As a teacher, Souza told us, he admonishes students for taking notes, a point that made everybody jotting down points like me smile. Taking notes is lazy, it makes people less likely to commit something to memory. I personally found this impractical, and after some hesitation resumed. The likelihood of my remembering the whole conference note-free was scant.
Souza faced a dilemma in his life. His grandfather, admittedly bitter at the takeover of Hawaii, urged him at a young age to “teach no one” the language and customs. Let it fade from memory. Kalani gave his word that we would do as instructed. But he found a loophole. His grandfather told him to “teach no one”, so by teaching everybody he was fulfilling his word, or not breaking anyhow.
Water and specifically water rights continue to be a big issue with numerous tribes around the country. Several speakers talked at length on their respective water issues, one Tribal leader calling clean water a “sovereign right”.
Another presenter, Desi Small-Rodriguez of the Northern Cheyenne, spoke about the need for tribes to engage in data development. Tribal data development is a tool for exercising self-determination, she told us over a Powerpoint. Her presentation was based upon her work with the Maori in New Zealand, and she spoke about her own tribe’s efforts to solicit more input from their members through a variety of surveys, and of course social media.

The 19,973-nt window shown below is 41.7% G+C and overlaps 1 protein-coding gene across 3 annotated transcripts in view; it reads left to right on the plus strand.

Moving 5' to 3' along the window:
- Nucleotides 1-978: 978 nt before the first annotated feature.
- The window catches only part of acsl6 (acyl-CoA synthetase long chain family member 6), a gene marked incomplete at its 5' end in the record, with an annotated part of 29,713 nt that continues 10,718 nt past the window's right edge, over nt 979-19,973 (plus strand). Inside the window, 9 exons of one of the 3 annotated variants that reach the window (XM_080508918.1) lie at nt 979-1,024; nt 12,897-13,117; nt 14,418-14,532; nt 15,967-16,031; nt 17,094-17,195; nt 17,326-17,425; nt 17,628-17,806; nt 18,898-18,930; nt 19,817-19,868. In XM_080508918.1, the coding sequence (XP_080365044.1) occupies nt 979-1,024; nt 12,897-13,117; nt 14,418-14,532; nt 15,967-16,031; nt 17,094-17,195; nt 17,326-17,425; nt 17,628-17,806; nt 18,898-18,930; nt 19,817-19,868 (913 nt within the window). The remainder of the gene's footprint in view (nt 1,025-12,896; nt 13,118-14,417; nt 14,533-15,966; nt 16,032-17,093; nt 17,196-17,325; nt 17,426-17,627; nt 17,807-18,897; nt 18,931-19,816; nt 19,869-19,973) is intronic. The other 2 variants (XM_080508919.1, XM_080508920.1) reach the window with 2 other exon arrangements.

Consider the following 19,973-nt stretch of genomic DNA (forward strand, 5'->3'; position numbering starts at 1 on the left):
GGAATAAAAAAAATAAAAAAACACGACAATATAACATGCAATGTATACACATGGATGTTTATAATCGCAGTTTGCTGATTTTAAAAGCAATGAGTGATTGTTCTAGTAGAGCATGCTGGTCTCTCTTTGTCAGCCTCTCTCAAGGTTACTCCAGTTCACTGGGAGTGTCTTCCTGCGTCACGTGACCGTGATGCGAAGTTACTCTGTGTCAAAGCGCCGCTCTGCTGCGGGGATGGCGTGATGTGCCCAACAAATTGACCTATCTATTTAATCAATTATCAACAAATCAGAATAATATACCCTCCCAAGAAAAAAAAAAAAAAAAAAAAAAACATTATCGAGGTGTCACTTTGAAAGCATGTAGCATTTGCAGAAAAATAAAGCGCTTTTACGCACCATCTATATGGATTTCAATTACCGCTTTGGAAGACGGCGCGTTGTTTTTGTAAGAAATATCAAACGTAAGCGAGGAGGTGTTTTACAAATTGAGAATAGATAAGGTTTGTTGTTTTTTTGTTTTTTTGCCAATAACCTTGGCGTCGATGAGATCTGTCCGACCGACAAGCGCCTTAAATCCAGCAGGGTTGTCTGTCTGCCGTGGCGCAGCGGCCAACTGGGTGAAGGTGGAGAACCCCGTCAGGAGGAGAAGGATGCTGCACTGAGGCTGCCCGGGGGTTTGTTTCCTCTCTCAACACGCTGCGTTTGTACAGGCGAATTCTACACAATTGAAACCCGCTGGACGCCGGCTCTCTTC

Two facts I learned:
- 47% of Native women have been victims of rape, stalking, or domestic violence. Hence such an emphasis on the Violence Against Women Act.
- The dropout rate of native youth is twice the national average. Which is why so many tribes are investing in education.
Lastly, I felt bad for the NCAI Executive Committee, but chuckled nonetheless when several speakers didn’t show up for their presentations on June 20, obviously not having given any notice of their absence. But on the plus side, the conference was able to finish up an hour early.